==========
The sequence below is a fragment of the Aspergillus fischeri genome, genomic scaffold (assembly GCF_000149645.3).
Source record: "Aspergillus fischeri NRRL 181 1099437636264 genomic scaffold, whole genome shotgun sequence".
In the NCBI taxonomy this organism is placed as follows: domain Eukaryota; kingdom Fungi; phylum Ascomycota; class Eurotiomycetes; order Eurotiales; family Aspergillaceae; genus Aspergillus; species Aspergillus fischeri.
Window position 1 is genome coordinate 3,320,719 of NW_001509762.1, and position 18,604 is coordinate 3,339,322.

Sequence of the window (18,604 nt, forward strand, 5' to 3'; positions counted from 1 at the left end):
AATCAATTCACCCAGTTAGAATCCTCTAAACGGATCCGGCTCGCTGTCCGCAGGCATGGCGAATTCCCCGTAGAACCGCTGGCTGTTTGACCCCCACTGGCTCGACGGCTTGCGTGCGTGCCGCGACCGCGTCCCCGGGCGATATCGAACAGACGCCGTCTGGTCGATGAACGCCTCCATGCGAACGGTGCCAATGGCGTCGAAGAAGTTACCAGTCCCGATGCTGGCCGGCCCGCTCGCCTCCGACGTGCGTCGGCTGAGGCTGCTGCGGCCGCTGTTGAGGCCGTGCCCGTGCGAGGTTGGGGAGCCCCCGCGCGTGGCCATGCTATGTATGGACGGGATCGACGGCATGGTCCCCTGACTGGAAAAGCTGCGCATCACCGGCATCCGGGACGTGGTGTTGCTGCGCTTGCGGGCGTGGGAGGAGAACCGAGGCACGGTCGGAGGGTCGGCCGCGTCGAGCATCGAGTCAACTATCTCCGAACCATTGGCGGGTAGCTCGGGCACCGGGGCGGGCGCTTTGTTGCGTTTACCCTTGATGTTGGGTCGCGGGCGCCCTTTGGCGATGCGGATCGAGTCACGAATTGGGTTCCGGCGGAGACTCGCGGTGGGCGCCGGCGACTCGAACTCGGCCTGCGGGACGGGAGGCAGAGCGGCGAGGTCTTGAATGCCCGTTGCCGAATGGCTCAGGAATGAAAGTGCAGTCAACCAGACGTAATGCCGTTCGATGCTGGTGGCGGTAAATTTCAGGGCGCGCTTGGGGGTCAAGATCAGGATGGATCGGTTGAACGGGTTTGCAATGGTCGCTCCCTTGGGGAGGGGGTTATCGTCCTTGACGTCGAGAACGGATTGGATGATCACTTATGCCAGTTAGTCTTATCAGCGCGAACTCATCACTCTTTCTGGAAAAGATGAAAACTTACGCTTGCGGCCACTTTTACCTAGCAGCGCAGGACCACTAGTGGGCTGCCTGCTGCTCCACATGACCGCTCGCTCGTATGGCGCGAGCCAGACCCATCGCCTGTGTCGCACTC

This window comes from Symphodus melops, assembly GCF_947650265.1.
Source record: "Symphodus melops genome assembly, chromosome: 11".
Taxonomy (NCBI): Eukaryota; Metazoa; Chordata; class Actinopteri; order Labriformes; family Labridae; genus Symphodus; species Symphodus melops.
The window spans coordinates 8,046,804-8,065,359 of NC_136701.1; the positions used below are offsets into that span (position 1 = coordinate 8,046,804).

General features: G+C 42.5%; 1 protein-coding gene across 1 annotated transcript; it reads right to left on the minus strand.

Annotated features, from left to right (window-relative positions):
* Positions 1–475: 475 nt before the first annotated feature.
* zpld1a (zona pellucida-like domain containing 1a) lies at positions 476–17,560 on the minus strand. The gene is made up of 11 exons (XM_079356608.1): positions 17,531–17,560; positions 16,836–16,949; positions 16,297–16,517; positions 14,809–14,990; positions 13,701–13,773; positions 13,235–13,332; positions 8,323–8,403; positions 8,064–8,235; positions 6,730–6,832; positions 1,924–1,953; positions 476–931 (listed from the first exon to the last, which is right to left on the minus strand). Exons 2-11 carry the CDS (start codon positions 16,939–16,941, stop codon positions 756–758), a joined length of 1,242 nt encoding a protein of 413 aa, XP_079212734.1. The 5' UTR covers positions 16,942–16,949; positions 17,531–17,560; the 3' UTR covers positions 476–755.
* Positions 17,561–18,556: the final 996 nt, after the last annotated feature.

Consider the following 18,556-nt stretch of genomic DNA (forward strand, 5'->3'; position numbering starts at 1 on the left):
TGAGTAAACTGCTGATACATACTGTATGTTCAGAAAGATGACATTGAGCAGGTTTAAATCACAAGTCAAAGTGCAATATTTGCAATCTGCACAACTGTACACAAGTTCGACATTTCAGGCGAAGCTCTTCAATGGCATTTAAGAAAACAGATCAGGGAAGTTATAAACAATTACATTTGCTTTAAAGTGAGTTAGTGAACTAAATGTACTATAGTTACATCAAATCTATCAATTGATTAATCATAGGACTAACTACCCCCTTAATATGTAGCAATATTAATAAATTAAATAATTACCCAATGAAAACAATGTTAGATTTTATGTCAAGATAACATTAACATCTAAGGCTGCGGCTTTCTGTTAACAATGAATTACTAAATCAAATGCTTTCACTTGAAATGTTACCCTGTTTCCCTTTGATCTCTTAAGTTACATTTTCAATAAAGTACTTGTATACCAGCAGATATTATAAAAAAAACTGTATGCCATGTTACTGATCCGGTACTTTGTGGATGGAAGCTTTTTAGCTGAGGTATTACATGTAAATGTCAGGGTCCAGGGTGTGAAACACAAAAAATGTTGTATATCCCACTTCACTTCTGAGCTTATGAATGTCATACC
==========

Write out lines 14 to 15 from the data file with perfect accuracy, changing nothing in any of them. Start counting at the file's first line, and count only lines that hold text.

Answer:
* zpld1a (zona pellucida-like domain containing 1a) lies at positions 476–17,560 on the minus strand. The gene is made up of 11 exons (XM_079356608.1): positions 17,531–17,560; positions 16,836–16,949; positions 16,297–16,517; positions 14,809–14,990; positions 13,701–13,773; positions 13,235–13,332; positions 8,323–8,403; positions 8,064–8,235; positions 6,730–6,832; positions 1,924–1,953; positions 476–931 (listed from the first exon to the last, which is right to left on the minus strand). Exons 2-11 carry the CDS (start codon positions 16,939–16,941, stop codon positions 756–758), a joined length of 1,242 nt encoding a protein of 413 aa, XP_079212734.1. The 5' UTR covers positions 16,942–16,949; positions 17,531–17,560; the 3' UTR covers positions 476–755.
* Positions 17,561–18,556: the final 996 nt, after the last annotated feature.